The Art Institute of Chicago, one of the oldest and largest art museums in the United States, has outlined its recent efforts to make publicly accessible online as much content from its collection as possible. In addition to information on over 100,000 artworks from the collection, the API also provides access to information on every exhibition hosted throughout the museum’s existence.
Over the past several years the Art Institute has been working steadily to improve and expand its online presence. These efforts have resulted in the release of various new tools including a search by color feature and a Google Chrome extension, to name a few. However, the underlying technology that supports these features is what is most impressive.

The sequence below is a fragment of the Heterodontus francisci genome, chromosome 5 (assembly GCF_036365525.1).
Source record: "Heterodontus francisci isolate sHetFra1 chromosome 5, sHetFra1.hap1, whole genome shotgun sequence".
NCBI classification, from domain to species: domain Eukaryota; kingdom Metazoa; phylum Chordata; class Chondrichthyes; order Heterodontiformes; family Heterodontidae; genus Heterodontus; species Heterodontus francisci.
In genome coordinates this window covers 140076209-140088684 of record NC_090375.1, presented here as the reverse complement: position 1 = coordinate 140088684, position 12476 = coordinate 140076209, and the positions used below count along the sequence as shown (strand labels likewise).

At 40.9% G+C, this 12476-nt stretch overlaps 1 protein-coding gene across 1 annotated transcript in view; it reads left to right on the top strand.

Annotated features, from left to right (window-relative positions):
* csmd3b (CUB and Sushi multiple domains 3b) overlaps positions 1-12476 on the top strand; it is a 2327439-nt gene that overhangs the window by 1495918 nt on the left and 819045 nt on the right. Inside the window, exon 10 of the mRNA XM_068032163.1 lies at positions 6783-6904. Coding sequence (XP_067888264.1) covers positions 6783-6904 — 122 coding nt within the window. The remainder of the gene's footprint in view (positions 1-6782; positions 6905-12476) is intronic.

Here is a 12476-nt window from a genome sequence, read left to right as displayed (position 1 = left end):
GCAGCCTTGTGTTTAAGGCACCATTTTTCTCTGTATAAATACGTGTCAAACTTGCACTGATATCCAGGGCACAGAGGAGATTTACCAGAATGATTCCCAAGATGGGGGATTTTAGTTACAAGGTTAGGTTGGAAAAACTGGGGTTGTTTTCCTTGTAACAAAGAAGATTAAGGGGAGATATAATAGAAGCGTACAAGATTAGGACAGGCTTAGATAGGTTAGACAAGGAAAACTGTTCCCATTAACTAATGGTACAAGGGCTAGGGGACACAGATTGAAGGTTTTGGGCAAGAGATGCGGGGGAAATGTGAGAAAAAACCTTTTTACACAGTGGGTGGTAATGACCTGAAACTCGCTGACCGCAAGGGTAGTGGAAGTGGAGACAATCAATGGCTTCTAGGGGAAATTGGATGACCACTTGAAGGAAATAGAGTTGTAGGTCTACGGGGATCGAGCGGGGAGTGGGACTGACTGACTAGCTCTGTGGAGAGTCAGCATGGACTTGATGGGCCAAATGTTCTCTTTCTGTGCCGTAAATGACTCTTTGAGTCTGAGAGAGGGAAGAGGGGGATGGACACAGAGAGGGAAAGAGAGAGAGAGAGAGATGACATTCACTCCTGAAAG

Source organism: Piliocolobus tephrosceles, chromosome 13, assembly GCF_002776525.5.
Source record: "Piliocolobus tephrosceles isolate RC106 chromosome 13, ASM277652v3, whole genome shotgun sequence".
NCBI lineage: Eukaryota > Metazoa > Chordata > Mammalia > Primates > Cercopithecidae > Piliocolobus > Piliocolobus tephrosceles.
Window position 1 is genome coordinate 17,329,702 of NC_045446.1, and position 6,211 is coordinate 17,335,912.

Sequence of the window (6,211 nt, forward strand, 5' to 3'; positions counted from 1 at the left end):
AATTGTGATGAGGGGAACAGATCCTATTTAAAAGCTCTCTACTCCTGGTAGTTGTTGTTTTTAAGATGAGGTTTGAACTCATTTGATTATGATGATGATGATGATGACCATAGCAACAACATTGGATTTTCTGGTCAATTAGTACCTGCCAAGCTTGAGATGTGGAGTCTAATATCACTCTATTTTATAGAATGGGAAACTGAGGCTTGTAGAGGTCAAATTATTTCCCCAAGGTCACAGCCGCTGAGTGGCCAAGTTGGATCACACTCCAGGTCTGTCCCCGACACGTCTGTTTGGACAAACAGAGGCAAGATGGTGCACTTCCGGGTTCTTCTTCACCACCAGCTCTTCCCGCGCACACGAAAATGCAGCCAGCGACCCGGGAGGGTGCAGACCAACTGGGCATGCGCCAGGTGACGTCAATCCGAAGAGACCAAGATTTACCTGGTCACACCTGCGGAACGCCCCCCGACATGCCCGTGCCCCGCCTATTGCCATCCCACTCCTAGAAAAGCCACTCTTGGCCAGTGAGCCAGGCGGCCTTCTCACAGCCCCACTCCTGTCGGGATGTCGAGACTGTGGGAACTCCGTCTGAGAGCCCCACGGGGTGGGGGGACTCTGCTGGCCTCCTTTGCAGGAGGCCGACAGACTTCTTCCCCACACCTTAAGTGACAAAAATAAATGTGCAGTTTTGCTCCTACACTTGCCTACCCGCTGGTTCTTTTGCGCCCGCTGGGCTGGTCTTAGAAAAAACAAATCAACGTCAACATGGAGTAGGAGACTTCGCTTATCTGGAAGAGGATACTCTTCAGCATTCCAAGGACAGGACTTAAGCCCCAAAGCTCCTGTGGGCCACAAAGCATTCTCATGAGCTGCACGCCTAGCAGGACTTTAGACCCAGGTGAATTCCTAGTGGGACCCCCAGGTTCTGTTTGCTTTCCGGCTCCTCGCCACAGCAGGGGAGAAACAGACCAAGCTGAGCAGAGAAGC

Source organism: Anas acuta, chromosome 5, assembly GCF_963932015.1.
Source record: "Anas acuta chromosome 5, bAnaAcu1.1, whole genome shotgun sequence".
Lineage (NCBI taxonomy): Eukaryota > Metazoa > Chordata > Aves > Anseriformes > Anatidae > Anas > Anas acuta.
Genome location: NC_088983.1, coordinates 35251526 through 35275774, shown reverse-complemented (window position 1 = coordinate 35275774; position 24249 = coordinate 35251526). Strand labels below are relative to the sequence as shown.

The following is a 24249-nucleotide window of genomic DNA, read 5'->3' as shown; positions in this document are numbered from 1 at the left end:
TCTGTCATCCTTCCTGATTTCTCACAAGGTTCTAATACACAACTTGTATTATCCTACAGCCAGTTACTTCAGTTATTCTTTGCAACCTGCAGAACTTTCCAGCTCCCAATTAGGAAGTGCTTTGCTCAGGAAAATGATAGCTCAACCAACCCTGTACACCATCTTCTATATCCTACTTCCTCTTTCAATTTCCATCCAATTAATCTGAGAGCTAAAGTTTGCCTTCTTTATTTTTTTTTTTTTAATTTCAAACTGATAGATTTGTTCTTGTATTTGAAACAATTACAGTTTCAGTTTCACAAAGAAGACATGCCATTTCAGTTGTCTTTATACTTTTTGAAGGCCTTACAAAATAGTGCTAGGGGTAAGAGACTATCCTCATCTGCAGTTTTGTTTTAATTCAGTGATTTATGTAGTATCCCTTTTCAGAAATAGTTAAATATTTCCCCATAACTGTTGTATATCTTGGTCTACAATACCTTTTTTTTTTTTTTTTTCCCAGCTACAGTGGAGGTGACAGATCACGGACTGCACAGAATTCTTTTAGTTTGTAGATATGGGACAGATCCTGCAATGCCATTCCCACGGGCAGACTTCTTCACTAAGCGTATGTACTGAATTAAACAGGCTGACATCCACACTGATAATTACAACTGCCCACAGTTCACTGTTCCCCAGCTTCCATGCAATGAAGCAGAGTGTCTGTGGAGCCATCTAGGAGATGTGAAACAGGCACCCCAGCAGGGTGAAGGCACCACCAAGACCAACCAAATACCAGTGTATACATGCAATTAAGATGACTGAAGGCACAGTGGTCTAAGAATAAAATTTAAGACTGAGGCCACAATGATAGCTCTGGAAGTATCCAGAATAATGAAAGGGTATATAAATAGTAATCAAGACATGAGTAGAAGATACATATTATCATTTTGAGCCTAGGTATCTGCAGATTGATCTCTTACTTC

As mentioned above, the API that supports these features provides valuable access to information on thousands of pieces of art and detailed information on previous exhibits held on location. Additionally, developers can access details on 1,000 products from the gift shop, decades worth of blog posts, and full publication texts.
The museum has already witnessed the power of the developer community and has seen their data be used in exciting projects. By providing additional access, it hopes to capitalize on this energy. The announcement spoke to this value:
“What else will people build? Will someone combine our shop data with other museum APIs to build an online store that brings together merchandise from a bunch of museum shops? Will someone use the terms with which we’ve tagged our artworks to build an image-recognition system that works as well with paintings as it does for photographs? The possibilities are truly endless!”
Developers interesting in working with the API can check out the documentation.